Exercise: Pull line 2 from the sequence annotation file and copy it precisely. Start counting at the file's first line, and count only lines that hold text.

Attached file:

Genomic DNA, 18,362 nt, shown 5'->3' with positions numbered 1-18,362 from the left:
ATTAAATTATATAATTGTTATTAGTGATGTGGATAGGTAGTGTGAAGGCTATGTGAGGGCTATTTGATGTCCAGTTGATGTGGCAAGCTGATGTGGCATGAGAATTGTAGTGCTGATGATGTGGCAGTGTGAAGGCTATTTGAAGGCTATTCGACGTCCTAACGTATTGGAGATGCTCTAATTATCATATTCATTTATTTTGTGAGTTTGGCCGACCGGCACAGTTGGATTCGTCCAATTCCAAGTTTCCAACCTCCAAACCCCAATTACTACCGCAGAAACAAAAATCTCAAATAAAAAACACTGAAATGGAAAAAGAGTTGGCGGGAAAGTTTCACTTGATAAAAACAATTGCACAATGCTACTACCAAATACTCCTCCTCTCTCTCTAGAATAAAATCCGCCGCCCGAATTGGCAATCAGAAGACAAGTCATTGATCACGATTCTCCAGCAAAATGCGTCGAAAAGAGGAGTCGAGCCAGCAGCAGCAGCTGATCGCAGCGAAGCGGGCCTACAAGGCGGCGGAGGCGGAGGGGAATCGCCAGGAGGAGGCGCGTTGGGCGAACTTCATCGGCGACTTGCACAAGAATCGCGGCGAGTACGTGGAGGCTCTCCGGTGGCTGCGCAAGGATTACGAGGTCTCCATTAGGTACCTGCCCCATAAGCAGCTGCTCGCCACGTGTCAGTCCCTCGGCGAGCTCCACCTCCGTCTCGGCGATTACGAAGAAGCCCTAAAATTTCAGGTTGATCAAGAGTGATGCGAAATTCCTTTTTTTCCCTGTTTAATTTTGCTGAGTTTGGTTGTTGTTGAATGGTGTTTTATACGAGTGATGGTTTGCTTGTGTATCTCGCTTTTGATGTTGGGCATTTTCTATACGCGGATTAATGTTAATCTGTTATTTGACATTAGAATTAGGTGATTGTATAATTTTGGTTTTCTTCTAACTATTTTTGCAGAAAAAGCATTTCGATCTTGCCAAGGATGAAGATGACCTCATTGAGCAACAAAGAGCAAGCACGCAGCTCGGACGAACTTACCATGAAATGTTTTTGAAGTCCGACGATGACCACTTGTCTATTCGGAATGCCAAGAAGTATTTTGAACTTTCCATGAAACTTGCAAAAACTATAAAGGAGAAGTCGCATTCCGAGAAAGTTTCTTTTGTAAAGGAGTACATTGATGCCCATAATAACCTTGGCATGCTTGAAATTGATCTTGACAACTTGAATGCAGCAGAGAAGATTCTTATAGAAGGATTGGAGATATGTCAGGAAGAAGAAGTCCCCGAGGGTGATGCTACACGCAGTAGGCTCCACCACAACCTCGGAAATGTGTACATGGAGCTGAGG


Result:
ATTAAATTATATAATTGTTATTAGTGATGTGGATAGGTAGTGTGAAGGCTATGTGAGGGCTATTTGATGTCCAGTTGATGTGGCAAGCTGATGTGGCATGAGAATTGTAGTGCTGATGATGTGGCAGTGTGAAGGCTATTTGAAGGCTATTCGACGTCCTAACGTATTGGAGATGCTCTAATTATCATATTCATTTATTTTGTGAGTTTGGCCGACCGGCACAGTTGGATTCGTCCAATTCCAAGTTTCCAACCTCCAAACCCCAATTACTACCGCAGAAACAAAAATCTCAAATAAAAAACACTGAAATGGAAAAAGAGTTGGCGGGAAAGTTTCACTTGATAAAAACAATTGCACAATGCTACTACCAAATACTCCTCCTCTCTCTCTAGAATAAAATCCGCCGCCCGAATTGGCAATCAGAAGACAAGTCATTGATCACGATTCTCCAGCAAAATGCGTCGAAAAGAGGAGTCGAGCCAGCAGCAGCAGCTGATCGCAGCGAAGCGGGCCTACAAGGCGGCGGAGGCGGAGGGGAATCGCCAGGAGGAGGCGCGTTGGGCGAACTTCATCGGCGACTTGCACAAGAATCGCGGCGAGTACGTGGAGGCTCTCCGGTGGCTGCGCAAGGATTACGAGGTCTCCATTAGGTACCTGCCCCATAAGCAGCTGCTCGCCACGTGTCAGTCCCTCGGCGAGCTCCACCTCCGTCTCGGCGATTACGAAGAAGCCCTAAAATTTCAGGTTGATCAAGAGTGATGCGAAATTCCTTTTTTTCCCTGTTTAATTTTGCTGAGTTTGGTTGTTGTTGAATGGTGTTTTATACGAGTGATGGTTTGCTTGTGTATCTCGCTTTTGATGTTGGGCATTTTCTATACGCGGATTAATGTTAATCTGTTATTTGACATTAGAATTAGGTGATTGTATAATTTTGGTTTTCTTCTAACTATTTTTGCAGAAAAAGCATTTCGATCTTGCCAAGGATGAAGATGACCTCATTGAGCAACAAAGAGCAAGCACGCAGCTCGGACGAACTTACCATGAAATGTTTTTGAAGTCCGACGATGACCACTTGTCTATTCGGAATGCCAAGAAGTATTTTGAACTTTCCATGAAACTTGCAAAAACTATAAAGGAGAAGTCGCATTCCGAGAAAGTTTCTTTTGTAAAGGAGTACATTGATGCCCATAATAACCTTGGCATGCTTGAAATTGATCTTGACAACTTGAATGCAGCAGAGAAGATTCTTATAGAAGGATTGGAGATATGTCAGGAAGAAGAAGTCCCCGAGGGTGATGCTACACGCAGTAGGCTCCACCACAACCTCGGAAATGTGTACATGGAGCTGAGG